How to Grow Gerber Daisy Perennial Flowers

Gerber Daisy Flowers

About Growing Gerber Daisy Flowers in Your Home Garden

Gerber Daisies are bright, bold, and absolutely beautiful. Also called “Gerbera Daisy”, you may be surprised to know they are not actually a daisy at all. Rather, they are a member of the Aster family. This plant gets its name from its two to five-inch, daisy-like blooms. Native to South Africa, this plant is a perennial that is often grown as an annual in colder climates. This guide on “How to Grow Gerber Daisies” will help you to grow beautiful plants in your flower garden, on your deck, or even indoors.

Gerber Daisy flowers grow impressive blooms on tall, sturdy stems above lush, fuzzy green leaves. You will love them displayed in flowerpots on your patio or deck. Their bright vivid colors brighten your outdoor living and relaxation place all summer long.

Gerber Daises make great cut flowers. 

Flowers Colors: Orange, pink, red, white, and yellow.

Flowers Bloom: Summer to early Fall

Days to First Bloom: 14 to 18 weeks after planting seeds.

Hardiness Zones: 8 – 11

Other Names: Transvaal Daisy, Gerbera Daisy

Plant height: 8 to 24 inches tall.

Perennials, Gerbera Jamesonii

Gerber Daisy Flower Propagation

Gerbera Daisies are grown from seeds. Plant seeds directly into the garden or start plants indoors. For indoor starts, sow seeds 10-12 weeks before the last frost date for your area. Sow seeds lightly or press lightly into the soil. The seeds need light to germinate.

Transplant seedlings into their outdoor summer home after all chance of frost has passed.

Garden Tip: Use peat pots or pellets, as the plant does not like to have its roots disturbed when transplanting.

Days to Germination: 10 – 20 days, depending upon the variety.

The crowns of established plants tend to sink down into the soil. This can cause crown rot, especially in wet soil. Dig up and re-plant them as needed.

The plants can also be propagated, by division. Dig up plants, separate them into clumps, and re-plant the clumps. As previously mentioned, it is important to plant the crowns above the soil level. 

Plant Spacing: Plant Gerber Daisies 18 to 24 inches apart.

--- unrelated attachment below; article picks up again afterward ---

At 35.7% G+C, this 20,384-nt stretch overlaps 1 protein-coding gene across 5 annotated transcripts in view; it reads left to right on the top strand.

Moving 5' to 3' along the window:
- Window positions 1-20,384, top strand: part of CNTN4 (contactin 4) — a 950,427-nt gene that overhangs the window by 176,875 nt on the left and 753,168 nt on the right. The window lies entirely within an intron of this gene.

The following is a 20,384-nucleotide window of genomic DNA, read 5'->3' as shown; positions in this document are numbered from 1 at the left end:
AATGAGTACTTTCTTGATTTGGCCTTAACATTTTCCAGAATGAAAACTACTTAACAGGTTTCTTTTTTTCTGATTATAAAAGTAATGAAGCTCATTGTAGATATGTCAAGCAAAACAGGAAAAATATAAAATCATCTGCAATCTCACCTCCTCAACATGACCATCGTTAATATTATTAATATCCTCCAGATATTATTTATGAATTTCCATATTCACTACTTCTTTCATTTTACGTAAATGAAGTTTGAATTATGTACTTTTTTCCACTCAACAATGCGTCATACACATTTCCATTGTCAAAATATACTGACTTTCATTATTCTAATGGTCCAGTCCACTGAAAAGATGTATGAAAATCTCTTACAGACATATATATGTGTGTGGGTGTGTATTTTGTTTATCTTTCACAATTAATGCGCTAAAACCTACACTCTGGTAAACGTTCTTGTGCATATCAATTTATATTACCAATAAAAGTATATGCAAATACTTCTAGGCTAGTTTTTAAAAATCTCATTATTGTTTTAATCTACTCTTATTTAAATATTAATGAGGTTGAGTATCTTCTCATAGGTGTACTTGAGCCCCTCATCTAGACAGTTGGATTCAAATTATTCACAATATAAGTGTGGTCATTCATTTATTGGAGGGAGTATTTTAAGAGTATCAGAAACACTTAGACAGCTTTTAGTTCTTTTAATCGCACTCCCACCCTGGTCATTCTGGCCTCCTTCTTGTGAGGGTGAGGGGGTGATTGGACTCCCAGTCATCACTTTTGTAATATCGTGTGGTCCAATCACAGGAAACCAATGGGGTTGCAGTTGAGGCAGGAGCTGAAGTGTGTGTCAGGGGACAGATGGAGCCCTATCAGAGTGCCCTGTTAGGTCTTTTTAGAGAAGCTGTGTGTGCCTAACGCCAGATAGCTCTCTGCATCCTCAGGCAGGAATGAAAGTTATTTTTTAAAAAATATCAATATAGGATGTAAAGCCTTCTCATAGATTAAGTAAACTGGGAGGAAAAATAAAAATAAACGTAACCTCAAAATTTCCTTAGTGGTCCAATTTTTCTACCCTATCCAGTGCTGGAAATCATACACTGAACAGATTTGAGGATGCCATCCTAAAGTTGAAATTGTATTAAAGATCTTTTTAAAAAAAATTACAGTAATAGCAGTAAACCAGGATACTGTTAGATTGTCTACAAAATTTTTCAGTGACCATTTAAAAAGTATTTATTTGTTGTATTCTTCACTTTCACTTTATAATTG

Growing Gerber Daisy Flowers

How to Grow Gerber Daisies

Grow Gerber Daisies in full sun. However, in hot regions, plant in an area that offers partial shade from the hot afternoon sun. 

The plants grow best in rich, highly organic soil that is well-drained soil. Mix in a generous amount of compost when planting them.  

Weed around plants when young. Also, apply a thick layer of mulch to help keep the weeds down and to retain soil moisture.

Apply a general-purpose fertilizer once a month. Start with a high nitrogen fertilizer. Then, switch over to a high Phosphorous formula just before blooming. This helps to promote blooms. Also, use liquid fertilizer on both garden and container-grown plants. 

Water the plants, especially in dry weather. Apply water deeply. Then, allow the top of the soil to dry before watering again.

Maintain the health and appearance of the plant by pruning as needed. Remove dead and unhealthy leaves and branches. 

Deadhead spent flowers to promote continuous blooms. Cut flower stems back to where it meets the plant branch. Of course, if you are regularly cutting flowers for indoor vases, you won’t need to deadhead plants too often.

Days to Germination: 10 – 21 days, depending upon the variety

Ideal Soil pH: 5.5 – 6.5

Also, see:

Plant Problems – Identify the causes and find the cures.

Gerber Daisy Flowers Yellow

Over Wintering Gerber Daisy Plants

In warmer climates, you can continue to grow Gerber Daisy perennials all year round. 

In colder regions, many gardeners grow it as an annual. However, you can dig up plants and put them into a flowerpot to grow indoors during the winter.

How to Grow Gerber Daisies Indoors

Gerber Daisies are not an easy plant to grow indoors. It needs lots of sunlight, which often isn’t available indoors.

First, put the plant in a flowerpot, if it is not already in one. Then, check carefully for insects, prior to bringing it indoors. Next, gradually decrease the amount of sunlight it receives over the course of a couple of weeks.

Finally, put the flowerpot in the sunniest location in your home. 

More on Bringing Plants Indoors for the Winter.

Also. be prepared for Plant Leaf Drop. It is common when bringing plants indoors from a warm and sunny location.

Gerbera Daisies Insects and Plant Disease Problems

Spider mites and thrips are common problems. Try insecticidal soaps and garlic insect sprays and other organic insect repellents before turning to harsher chemical insecticides.

Powdery mildew can be a problem in hot and humid weather. Apply fungicides early to control this problem.

Black spots and patches on leaves is indicative of a low sol ph.

The plant crowns rot in wet soils.

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Deadheading Spent Blooms – Deadheading encourages some plants to produce new blooms. And, it gives a neat and tidy plant appearance. 

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